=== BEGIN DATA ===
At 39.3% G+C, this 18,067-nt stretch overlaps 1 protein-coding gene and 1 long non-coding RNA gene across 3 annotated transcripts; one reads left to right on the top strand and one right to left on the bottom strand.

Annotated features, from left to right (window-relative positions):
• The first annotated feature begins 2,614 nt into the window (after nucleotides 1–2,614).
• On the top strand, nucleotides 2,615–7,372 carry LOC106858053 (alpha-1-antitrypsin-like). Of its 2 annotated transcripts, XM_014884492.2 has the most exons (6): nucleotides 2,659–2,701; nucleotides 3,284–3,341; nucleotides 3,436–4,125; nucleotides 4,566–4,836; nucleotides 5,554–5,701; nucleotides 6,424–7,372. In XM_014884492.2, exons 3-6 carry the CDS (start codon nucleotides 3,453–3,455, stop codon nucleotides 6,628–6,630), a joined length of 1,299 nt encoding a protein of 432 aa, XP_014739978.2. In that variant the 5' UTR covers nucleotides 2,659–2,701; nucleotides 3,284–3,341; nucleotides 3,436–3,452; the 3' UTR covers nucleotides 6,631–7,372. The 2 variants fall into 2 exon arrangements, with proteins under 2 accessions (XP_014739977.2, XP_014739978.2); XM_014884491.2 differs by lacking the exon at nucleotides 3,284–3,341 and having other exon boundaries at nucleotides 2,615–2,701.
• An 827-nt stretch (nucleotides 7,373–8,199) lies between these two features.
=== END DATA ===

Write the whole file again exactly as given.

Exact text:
At 39.3% G+C, this 18,067-nt stretch overlaps 1 protein-coding gene and 1 long non-coding RNA gene across 3 annotated transcripts; one reads left to right on the top strand and one right to left on the bottom strand.

Annotated features, from left to right (window-relative positions):
• The first annotated feature begins 2,614 nt into the window (after nucleotides 1–2,614).
• On the top strand, nucleotides 2,615–7,372 carry LOC106858053 (alpha-1-antitrypsin-like). Of its 2 annotated transcripts, XM_014884492.2 has the most exons (6): nucleotides 2,659–2,701; nucleotides 3,284–3,341; nucleotides 3,436–4,125; nucleotides 4,566–4,836; nucleotides 5,554–5,701; nucleotides 6,424–7,372. In XM_014884492.2, exons 3-6 carry the CDS (start codon nucleotides 3,453–3,455, stop codon nucleotides 6,628–6,630), a joined length of 1,299 nt encoding a protein of 432 aa, XP_014739978.2. In that variant the 5' UTR covers nucleotides 2,659–2,701; nucleotides 3,284–3,341; nucleotides 3,436–3,452; the 3' UTR covers nucleotides 6,631–7,372. The 2 variants fall into 2 exon arrangements, with proteins under 2 accessions (XP_014739977.2, XP_014739978.2); XM_014884491.2 differs by lacking the exon at nucleotides 3,284–3,341 and having other exon boundaries at nucleotides 2,615–2,701.
• An 827-nt stretch (nucleotides 7,373–8,199) lies between these two features.